Lowering road tolls for ZEVs:
Zero emission passenger cars, which are paying charges for using highways, should be excluded from these charges. Zero emission buses and vehicles with a weight over 3,5 tons, which pay charges for using toll roads (highways, express ways and national roads) should pay a charge reduced by 75%.
New parking policy in cities:
The companies propose to improve conditions for ZEVs and LEVs in paid parking zones in cities. The residents of areas within paid parking zones would be allowed to purchase only one annual parking ticket for a car per apartment (today this number is unlimited), whereas owners of ZEVs and LEVs would be excluded from this regulation.
Introducing a fine for removing devices from the vehicle that reduce its emissivity:
Imposing an administrative fine in the amount of PLN 10,000.00 for an owner whose vehicle does not have devices to reduce its emissivity (like DPF-filters or catalytic converter). Along with the fine the vehicle’s registration certificate should be retained until the device is re-installed.
Stimulation of the attractiveness of purchasing new zero-emission and low-emission vehicles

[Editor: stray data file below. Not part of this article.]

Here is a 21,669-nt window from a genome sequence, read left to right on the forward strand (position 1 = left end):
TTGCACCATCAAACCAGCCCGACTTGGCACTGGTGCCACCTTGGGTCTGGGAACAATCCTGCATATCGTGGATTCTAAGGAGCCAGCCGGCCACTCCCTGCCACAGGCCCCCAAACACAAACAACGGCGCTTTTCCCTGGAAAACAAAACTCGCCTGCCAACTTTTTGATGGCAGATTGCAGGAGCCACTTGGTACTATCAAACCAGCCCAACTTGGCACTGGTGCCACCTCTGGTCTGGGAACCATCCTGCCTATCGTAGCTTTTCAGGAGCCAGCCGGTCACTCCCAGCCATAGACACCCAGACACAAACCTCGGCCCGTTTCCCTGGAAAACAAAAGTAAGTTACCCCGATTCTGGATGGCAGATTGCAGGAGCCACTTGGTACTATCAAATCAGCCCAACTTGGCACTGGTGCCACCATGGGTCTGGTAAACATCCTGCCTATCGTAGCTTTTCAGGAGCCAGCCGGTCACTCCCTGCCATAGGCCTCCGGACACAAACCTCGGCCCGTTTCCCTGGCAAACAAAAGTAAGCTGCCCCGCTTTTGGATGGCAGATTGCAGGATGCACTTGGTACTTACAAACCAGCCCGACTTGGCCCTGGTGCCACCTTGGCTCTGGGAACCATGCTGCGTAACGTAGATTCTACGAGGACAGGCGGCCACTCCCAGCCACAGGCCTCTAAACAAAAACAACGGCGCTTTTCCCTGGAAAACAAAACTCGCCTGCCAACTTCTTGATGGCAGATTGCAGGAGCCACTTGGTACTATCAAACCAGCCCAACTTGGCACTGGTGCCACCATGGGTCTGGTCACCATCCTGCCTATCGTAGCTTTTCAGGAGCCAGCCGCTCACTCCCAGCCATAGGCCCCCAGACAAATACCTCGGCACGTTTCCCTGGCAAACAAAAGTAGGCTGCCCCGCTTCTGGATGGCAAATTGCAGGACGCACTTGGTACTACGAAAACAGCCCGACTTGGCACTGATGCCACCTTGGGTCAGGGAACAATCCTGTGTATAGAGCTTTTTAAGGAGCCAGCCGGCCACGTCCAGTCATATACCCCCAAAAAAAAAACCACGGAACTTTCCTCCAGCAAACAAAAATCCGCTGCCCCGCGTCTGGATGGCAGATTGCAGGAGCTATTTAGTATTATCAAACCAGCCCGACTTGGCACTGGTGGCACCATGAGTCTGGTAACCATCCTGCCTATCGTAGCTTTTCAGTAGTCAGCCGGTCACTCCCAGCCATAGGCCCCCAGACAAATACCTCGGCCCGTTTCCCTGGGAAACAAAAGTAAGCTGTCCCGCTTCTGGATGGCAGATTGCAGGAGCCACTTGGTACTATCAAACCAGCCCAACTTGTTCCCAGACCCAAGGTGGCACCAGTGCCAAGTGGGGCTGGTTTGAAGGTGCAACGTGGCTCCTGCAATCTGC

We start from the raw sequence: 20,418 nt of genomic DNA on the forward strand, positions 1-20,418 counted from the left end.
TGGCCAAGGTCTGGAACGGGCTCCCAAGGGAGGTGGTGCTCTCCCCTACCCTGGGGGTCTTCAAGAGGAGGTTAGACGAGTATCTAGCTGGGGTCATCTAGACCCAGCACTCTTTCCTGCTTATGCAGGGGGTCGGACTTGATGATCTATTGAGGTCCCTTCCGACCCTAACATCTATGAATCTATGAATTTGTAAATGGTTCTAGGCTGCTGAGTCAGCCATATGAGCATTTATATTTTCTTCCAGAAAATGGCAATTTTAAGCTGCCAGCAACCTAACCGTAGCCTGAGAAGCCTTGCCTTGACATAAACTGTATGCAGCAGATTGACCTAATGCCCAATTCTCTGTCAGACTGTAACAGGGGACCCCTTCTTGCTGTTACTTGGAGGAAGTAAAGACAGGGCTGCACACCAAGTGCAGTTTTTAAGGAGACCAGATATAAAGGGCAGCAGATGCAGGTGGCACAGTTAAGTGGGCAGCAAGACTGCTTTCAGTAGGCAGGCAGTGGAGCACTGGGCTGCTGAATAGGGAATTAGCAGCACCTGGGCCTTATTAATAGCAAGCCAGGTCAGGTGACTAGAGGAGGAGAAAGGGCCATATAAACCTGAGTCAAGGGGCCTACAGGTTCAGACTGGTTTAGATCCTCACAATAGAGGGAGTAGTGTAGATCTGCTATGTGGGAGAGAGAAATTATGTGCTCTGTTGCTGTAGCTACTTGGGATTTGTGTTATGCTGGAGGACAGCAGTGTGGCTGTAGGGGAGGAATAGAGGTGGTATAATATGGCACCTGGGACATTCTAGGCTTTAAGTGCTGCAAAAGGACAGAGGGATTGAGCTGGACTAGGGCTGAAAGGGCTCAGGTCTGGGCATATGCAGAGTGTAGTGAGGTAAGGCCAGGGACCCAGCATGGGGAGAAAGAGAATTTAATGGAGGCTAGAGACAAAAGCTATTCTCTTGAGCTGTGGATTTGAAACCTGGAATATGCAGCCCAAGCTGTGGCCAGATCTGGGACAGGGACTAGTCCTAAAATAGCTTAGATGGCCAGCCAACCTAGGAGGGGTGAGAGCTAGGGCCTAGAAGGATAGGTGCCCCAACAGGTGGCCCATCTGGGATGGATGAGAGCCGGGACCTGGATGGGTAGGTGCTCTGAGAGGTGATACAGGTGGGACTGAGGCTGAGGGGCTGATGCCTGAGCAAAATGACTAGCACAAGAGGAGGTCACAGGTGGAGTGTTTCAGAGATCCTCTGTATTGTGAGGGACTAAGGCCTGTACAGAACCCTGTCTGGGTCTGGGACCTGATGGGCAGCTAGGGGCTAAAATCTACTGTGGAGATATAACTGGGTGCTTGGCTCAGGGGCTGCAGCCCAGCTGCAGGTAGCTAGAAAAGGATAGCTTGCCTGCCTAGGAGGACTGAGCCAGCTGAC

Environmental levy for passenger cars:
The companies propose to introduce a new environmental levy for all vehicles except for zero-emission vehicles, which will be charged when registering a vehicle. The highest levy would be paid by diesel cars (800 PLN – approx. 200 euro), the second highest by other ICE cars (400 PLN – aprx. 100 euro), and the third highest by LEVs (200 PLN). The collected funds would raise revenue for the ‘Low-Emission Transportation Fund’, which is used to finance the development of electric mobility in Poland.
Lower VAT on ZEVs and LEVs:
The companies propose to apply a preferential VAT rate to ZEVs (5%) and LEVs with a range of at least 80 km using only electric range (7%). This proposal requires a derogation from the European Commission.
100% VAT deduction for purchasing ZEVs and LEVs:
Increasing the level of VAT deductions for entities conducting business to up to 100% in the case of purchasing zero-emissions vehicles and 75% in the case of purchasing LEVs, while simultaneously decreasing the level of VAT deductions for purchasing ICE cars from currently 50% to 25%.
Gradually decreasing the level of VAT deduction for ICE cars:
The companies propose a 25% reduction of the level of VAT deduction and a gradual decrease of this level by 2,5% per year. In this way, the possibility of deducting VAT on the purchase of ICE cars will be withdrawn by 2031. For low-emission cars, we suggest introducing a 75% VAT deduction and a gradual decrease by 1% per year (fig. 5).
Fig. 5. Gradual decrease of the level of VAT deduction for ICE and LEV cars
Development of charging infrastructure
Income tax benefits for individuals for the installation of household charging points:
All investments concerned with installing a private charging point up to the amount of 10,000 PLN (approx. 2200 EUR) will be eligible for a tax deduction.
Charging points on public and private parking: